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Sunday, Dec. 8, 2013
Mystery Solved: Turkey FarmPosted Thursday, November 25, 2010, at 8:30 PM
Sedgewickville Grows Turkeys
Turkey Day, plus all its attractive foods, is just hours away and as people sit down to the burdened festive board, hardly ever is a thought given as to where all this delicious turkey meat comes from and how it is processed.
There are huge turkey ranches and lesser producers all over the country, and one of the important producers is right here within 35 miles of Cape Girardeau. Mr. and Mrs. Wilbur L. Barks, in the turkey production business for 12 years, are now shipping out the bulk of their 5000-bird flock from their farm just west of Sedgewickville.
These are big toms, the bronze Keithly variety and their numbers virtually cover the landscape. All of the birds, and they average 31 to 34 pounds per bird as they are loaded out, go to the St. Louis markets and from there find their way to tables everywhere. Some of the flock has been shipped out for Thanksgiving and the remainder will go out for Christmas.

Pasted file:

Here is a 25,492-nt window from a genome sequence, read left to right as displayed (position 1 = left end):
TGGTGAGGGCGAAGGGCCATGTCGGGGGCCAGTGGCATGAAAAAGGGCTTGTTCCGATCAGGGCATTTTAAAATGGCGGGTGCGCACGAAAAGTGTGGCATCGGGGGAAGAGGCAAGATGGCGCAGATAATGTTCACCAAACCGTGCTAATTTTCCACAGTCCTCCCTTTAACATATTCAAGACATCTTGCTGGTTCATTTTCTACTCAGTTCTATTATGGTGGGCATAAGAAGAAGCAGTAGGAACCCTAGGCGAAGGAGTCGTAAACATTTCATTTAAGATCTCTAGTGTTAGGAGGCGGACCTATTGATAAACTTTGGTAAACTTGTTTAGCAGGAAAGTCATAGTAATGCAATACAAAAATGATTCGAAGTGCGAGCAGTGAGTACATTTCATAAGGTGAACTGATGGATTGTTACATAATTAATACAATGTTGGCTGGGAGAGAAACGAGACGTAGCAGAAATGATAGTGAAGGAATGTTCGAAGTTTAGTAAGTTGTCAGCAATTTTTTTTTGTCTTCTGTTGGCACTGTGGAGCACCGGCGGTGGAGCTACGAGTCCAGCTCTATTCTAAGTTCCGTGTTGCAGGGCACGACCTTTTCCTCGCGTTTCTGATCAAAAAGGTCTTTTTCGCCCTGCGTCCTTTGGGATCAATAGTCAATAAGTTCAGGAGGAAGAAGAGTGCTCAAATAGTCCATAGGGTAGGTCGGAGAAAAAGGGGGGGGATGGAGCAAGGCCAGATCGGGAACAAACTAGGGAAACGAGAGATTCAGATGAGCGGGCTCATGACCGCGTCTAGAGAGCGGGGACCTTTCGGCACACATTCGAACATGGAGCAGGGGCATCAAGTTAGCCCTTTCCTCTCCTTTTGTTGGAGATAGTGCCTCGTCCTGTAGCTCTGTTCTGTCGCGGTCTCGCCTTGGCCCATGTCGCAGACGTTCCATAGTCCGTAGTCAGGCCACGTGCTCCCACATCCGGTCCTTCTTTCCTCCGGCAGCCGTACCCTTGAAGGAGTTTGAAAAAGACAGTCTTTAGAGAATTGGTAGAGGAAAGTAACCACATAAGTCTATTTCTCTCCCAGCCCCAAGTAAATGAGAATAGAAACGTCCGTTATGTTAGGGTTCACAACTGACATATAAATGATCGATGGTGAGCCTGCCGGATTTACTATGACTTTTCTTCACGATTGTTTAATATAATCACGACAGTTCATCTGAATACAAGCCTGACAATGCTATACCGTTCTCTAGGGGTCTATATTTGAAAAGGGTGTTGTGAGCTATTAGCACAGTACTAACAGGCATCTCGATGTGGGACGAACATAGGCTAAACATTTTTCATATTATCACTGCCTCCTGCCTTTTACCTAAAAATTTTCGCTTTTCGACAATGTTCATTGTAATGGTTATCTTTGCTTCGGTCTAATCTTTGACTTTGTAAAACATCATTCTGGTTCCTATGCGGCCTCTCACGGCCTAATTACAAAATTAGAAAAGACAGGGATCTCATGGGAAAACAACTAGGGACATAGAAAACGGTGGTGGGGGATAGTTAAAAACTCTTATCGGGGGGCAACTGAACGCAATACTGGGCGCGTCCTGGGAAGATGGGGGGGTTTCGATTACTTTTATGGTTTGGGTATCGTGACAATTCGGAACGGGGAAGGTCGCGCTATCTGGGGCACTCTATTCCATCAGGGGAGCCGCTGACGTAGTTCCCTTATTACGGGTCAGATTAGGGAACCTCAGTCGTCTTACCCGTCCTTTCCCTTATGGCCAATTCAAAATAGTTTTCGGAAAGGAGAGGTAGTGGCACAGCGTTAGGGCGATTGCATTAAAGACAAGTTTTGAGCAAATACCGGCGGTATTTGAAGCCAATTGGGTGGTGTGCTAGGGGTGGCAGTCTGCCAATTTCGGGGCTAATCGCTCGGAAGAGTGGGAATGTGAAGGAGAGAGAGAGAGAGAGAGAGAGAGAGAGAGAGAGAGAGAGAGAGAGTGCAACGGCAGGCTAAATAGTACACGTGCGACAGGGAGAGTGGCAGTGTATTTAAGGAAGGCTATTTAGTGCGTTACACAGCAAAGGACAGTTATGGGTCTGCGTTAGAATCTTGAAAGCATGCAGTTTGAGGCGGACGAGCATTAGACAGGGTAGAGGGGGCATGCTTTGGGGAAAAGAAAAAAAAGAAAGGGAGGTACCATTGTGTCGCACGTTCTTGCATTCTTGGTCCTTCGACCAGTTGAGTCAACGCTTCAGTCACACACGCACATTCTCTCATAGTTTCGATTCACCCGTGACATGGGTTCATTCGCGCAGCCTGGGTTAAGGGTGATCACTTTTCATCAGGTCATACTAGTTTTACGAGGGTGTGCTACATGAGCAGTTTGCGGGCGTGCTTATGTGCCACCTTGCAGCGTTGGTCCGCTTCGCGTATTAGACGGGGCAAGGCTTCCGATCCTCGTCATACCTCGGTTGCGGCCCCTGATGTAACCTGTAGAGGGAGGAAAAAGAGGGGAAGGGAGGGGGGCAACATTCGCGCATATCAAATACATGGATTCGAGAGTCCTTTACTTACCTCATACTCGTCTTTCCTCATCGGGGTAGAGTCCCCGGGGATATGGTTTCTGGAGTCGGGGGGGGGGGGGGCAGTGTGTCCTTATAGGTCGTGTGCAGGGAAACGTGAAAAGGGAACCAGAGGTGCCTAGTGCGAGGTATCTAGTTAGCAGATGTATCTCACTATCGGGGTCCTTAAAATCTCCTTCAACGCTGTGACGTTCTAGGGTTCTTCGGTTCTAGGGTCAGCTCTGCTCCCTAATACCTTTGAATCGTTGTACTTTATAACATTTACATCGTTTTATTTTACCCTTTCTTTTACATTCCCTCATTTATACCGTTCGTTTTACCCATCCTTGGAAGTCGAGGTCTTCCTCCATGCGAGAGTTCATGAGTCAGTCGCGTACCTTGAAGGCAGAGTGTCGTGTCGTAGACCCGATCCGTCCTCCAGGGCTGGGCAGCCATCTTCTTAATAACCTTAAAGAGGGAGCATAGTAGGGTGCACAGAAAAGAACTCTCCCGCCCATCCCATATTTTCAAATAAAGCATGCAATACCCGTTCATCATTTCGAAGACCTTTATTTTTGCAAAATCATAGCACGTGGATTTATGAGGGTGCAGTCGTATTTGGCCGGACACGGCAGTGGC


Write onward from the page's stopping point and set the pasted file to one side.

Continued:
It takes 25 weeks to produce a big, marketable tom from the time he is received as a few-hours-old poult. In that time the hens, under a menu of cracked corn and supplementary ration, expand to around 18 pounds and the toms to between 30 and 35 pounds. The Barks order their poults from hatcheries.
Shown here is a portion of the huge Bollinger County flock on a hillside just opposite the old Dulles mill on Whitewater Creek.
It was up to Tammy Barks, 3, to select one for the Barks family table, but there were so many birds it was a tough decision for a little girl.
And, do these birds eat. The flock, at maturity, consumes two tons of food daily.
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Fred Lynch has captured images for the Southeast Missourian since 1975, in that time moving from black-and-white to color, from film to digital and to video. The blog title is a nod to an earlier era of news photography and the 4x5 Speed Graphic: It's more important to be there for the shot than to worry about technical details.